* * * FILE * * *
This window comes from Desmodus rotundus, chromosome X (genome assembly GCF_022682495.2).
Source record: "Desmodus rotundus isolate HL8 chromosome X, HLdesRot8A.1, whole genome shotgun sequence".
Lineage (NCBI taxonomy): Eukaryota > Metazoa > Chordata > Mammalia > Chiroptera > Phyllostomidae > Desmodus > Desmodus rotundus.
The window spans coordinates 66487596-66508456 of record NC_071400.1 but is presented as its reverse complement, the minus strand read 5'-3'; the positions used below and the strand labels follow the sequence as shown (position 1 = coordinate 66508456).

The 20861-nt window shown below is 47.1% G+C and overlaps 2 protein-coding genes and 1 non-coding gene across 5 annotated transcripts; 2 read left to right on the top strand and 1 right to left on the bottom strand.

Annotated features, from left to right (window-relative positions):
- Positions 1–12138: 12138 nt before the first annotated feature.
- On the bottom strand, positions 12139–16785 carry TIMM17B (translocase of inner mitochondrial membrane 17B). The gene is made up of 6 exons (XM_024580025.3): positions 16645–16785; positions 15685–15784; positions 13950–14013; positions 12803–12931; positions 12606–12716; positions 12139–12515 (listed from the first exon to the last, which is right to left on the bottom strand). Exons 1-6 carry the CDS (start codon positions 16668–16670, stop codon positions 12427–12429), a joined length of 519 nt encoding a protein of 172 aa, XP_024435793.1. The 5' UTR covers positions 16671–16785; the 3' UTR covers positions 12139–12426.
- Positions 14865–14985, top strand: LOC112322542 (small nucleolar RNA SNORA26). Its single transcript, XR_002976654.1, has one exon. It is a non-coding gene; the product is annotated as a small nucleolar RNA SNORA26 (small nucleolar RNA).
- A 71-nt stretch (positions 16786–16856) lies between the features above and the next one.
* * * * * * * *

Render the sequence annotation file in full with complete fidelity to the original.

This window comes from Desmodus rotundus, chromosome X (genome assembly GCF_022682495.2).
Source record: "Desmodus rotundus isolate HL8 chromosome X, HLdesRot8A.1, whole genome shotgun sequence".
Lineage (NCBI taxonomy): Eukaryota > Metazoa > Chordata > Mammalia > Chiroptera > Phyllostomidae > Desmodus > Desmodus rotundus.
The window spans coordinates 66487596-66508456 of record NC_071400.1 but is presented as its reverse complement, the minus strand read 5'-3'; the positions used below and the strand labels follow the sequence as shown (position 1 = coordinate 66508456).

The 20861-nt window shown below is 47.1% G+C and overlaps 2 protein-coding genes and 1 non-coding gene across 5 annotated transcripts; 2 read left to right on the top strand and 1 right to left on the bottom strand.

Annotated features, from left to right (window-relative positions):
- Positions 1–12138: 12138 nt before the first annotated feature.
- On the bottom strand, positions 12139–16785 carry TIMM17B (translocase of inner mitochondrial membrane 17B). The gene is made up of 6 exons (XM_024580025.3): positions 16645–16785; positions 15685–15784; positions 13950–14013; positions 12803–12931; positions 12606–12716; positions 12139–12515 (listed from the first exon to the last, which is right to left on the bottom strand). Exons 1-6 carry the CDS (start codon positions 16668–16670, stop codon positions 12427–12429), a joined length of 519 nt encoding a protein of 172 aa, XP_024435793.1. The 5' UTR covers positions 16671–16785; the 3' UTR covers positions 12139–12426.
- Positions 14865–14985, top strand: LOC112322542 (small nucleolar RNA SNORA26). Its single transcript, XR_002976654.1, has one exon. It is a non-coding gene; the product is annotated as a small nucleolar RNA SNORA26 (small nucleolar RNA).
- A 71-nt stretch (positions 16786–16856) lies between the features above and the next one.